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in New Zealand
Railway electrification in New Zealand consists of three separate electric systems, all in the North Island. Electrification was initially adopted by the New Zealand Railways for long tunnels; the Otira Tunnel, the Lyttelton Rail Tunnel and the two Tawa Tunnels of the Tawa Flat Deviation. Electrification of Wellington suburban services started with the Johnsonville Line and Kapiti Line out of Wellington from the 1930s. Auckland suburban services were electrified in 2014–2015. Electrification of long-distance services on the North Island Main Trunk (NIMT) dates from 1986. New long tunnels, for example the Rimutaka Tunnel and the Kaimai Tunnel, were operated by diesels, and the Otira and Lyttelton Tunnels have converted to diesel operation.
From 1908 to 1953, there was an electrified mine railway from the Stockton mine on the West Coast of the South Island.
Earlier NZR electrified routes from 1923 to the 1940s operated at 1500 V DC, but the NIMT (1986) and Auckland suburban services (from 2014) use 25 kV AC; all with overhead catenary supply. The use of 16 kV AC (at 16.7 Hz) for the NIMT was proposed in 1950.
The Stockton mine railway was, in 1908, New Zealand's first electric railway. It carried coal from the Westport-Stockton Coal Companies mine to the NZR railhead at Ngakawau on the West Coast of the South Island from 1908 to 1953, when it was replaced by an aerial cableway. The line was 10.5 km long, with 2.4 km in two long tunnels. The system used 275 V DC from a low overhead line via trolley poles, and 915 mm gauge track. The seven locos were of low built “mine” type.
The first NZR line to be electrified in New Zealand was the Otira Tunnel in 1923. This long tunnel (8.55 km) with a steep gradient (1 in 33) could not have been worked by steam. In 1916, there was consideration of electrification of the entire 100 km section with steep grades from Jackson (West Coast) to Springfield (Canterbury), but in 1923, just the Otira-Arthur's Pass section (14 km) was electrified.
In 1929, the Lyttelton Line through the Lyttelton Rail Tunnel was electrified. This tunnel (opened in 1867) was short and had a lesser gradient than Otira (0.3%) but replacement of steam operation was desirable. Electrification of this and other lines was being studied by the Public Works Department as early as 1911.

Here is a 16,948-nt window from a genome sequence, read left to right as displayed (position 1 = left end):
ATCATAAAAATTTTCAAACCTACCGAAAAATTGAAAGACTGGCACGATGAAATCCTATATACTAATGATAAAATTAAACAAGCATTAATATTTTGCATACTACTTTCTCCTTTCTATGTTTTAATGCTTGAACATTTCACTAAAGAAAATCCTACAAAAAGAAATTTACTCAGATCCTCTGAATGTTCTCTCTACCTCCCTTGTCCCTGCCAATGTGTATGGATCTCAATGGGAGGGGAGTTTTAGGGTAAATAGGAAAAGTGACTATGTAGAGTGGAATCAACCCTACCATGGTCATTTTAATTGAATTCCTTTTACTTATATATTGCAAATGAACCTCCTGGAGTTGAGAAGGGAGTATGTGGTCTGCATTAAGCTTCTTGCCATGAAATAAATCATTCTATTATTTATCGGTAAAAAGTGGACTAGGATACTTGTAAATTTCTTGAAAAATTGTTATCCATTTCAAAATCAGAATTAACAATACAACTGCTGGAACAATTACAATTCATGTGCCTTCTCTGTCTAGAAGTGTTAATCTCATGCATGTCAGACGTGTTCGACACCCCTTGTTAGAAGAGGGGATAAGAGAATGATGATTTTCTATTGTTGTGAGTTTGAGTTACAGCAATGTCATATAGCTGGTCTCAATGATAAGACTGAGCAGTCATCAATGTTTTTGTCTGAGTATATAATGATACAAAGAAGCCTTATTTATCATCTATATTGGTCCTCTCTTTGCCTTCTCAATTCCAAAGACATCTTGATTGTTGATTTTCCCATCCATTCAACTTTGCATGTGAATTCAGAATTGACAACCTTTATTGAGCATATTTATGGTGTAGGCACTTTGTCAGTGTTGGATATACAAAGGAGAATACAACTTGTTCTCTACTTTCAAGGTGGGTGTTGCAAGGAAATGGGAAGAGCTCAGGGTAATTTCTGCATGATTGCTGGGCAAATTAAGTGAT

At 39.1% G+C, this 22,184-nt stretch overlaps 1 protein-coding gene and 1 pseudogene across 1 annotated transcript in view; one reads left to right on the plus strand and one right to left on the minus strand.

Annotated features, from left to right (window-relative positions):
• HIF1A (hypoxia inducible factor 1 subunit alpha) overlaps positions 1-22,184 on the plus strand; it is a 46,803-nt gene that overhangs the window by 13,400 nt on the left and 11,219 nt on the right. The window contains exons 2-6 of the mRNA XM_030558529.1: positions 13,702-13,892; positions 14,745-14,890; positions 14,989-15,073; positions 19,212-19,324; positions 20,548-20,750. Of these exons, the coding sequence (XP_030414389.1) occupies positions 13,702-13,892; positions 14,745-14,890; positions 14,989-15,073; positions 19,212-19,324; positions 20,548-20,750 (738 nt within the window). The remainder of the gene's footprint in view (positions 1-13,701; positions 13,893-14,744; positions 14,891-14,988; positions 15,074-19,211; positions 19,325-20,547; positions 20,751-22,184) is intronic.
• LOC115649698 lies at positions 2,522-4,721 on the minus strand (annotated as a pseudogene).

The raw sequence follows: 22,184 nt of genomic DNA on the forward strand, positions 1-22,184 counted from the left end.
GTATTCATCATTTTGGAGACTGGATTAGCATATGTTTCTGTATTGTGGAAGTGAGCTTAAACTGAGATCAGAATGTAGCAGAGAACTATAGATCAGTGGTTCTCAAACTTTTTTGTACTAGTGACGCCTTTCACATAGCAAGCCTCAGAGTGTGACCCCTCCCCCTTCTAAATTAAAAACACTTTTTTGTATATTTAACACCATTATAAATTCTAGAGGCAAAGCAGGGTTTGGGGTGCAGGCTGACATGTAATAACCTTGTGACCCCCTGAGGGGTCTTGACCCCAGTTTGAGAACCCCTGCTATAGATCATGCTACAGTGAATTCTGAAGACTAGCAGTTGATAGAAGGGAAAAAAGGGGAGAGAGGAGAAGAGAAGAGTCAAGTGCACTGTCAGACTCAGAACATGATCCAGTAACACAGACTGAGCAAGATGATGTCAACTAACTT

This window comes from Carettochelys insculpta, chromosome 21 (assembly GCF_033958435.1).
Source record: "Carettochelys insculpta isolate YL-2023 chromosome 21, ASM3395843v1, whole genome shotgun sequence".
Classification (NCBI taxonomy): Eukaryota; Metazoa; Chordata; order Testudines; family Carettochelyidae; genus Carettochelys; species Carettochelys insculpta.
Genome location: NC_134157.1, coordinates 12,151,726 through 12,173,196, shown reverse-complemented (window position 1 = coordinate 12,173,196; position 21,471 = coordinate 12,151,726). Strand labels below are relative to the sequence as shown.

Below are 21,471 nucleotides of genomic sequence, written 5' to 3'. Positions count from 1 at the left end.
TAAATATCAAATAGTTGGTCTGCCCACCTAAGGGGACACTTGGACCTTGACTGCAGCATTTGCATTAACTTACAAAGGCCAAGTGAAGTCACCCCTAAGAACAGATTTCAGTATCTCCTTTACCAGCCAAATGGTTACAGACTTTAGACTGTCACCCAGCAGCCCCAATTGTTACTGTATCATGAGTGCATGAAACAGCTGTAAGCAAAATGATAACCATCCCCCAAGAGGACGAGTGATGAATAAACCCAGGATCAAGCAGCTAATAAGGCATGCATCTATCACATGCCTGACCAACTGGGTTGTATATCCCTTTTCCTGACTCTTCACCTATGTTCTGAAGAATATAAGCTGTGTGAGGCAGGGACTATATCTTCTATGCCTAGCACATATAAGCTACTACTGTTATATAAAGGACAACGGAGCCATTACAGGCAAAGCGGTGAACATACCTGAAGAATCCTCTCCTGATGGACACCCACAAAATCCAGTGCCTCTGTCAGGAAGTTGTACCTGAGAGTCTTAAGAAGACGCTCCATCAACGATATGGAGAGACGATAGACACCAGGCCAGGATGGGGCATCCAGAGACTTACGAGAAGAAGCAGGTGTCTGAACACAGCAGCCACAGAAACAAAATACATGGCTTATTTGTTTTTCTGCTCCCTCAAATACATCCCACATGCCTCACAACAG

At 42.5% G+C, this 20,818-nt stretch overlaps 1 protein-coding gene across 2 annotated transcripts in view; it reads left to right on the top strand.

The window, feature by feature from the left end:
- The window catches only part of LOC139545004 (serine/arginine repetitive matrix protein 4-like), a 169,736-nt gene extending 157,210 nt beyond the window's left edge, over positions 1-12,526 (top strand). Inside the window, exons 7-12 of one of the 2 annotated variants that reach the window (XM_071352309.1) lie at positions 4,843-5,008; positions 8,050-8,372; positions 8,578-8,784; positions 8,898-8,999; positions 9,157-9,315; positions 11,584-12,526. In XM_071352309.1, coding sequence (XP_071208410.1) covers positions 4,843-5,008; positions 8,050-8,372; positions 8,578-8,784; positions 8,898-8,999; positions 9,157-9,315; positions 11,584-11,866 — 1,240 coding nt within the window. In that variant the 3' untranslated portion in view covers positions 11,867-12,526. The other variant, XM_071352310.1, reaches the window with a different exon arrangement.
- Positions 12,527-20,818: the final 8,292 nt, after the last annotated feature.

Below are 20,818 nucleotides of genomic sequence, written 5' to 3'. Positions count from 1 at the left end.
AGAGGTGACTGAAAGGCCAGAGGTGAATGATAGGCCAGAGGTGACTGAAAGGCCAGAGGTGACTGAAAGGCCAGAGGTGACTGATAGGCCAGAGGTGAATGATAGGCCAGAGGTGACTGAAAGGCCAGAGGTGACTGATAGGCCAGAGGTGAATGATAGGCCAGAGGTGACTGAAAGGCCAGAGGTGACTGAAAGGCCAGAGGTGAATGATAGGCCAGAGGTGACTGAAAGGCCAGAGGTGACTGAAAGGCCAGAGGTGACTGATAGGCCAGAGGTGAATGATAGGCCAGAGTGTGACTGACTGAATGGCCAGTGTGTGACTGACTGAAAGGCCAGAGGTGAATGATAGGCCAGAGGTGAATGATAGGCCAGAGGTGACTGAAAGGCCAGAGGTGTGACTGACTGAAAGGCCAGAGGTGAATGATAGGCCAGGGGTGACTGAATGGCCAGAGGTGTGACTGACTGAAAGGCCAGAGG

The 1925 report by the English consulting firm of Merz & McLellan was commissioned by the Minister of Railways Gordon Coates to investigate electrification of suburban services in the four main centres of Auckland, Wellington, Christchurch and Dunedin. For Christchurch it recommended electrification of the Lyttelton Line but not the main lines north and south. Now only Auckland and Wellington have suburban passenger services. The firm's partner Charles Merz of Newcastle upon Tyne had reported on Melbourne suburban electrification in 1908 and 1912.
Several Wellington lines were then electrified: in 1938, the Johnsonville Line; and from 1940, the Kapiti Line section of the NIMT north of Wellington to Paekakariki through the two Tawa Tunnels which were part of the Tawa Flat Deviation. This line also had steep gradients (1 in 57) on the bank from Paremata up to Pukerua Bay.
In February 1946, it was decided to electrify the remaining Wellington suburban lines to the Hutt Valley as there was a shortage of coal for locomotives, and also to replace commuter steam trains with EMUs, as the Hutt Valley was now largely residential with new state housing replacing market gardens. When the extra EMUs arrived in 1949, they were initially used for the Kapiti Line to Paekakariki while the Hutt Valley lines to Upper Hutt and Melling were electrified. So in the Hutt Valley, EMUs were supplemented in peak periods by older carriages hauled by electric locomotives until they were replaced by the Ganz-Mavag EMUs from 1986.
The Johnsonville and Melling lines were short branch lines which were originally part of the main line (NIMT) north and the Hutt Valley line to the Wairarapa, until the lines replaced by deviations. The sections of these lines that were retained were mainly used for suburban commuter services, with initially some stock traffic to Johnsonville (later to Raroa).
For two new long tunnels, diesel operation was more economic than a short electrified section; the Rimutaka Tunnel (1955) and the Kaimai Tunnel (1978). The Rimutaka Tunnel required an intermediate ventilation shaft. From 1967, diesel locomotives (DA class) replaced electric locomotives (EW class) on freight trains south of Paekakariki on the Kapiti Line after the track in some older tunnels was lowered, so diesels could run under the catenary into Wellington.
On two existing electrified tunnels, the electrified section was only a small part of the total line. Hence, the Lyttelton Rail Tunnel was operated by diesel locomotives from 19 September 1970. The Otira Tunnel was long and steep, so for dieselisation from 1997, a door and special ventilation fans were fitted (electrification of the whole 100 km Springfield to Jackson section with its steep gradients had been considered in 1916 and in the 1950s; possibly using 50 Hz AC not DC).
Main article: North Island Main Trunk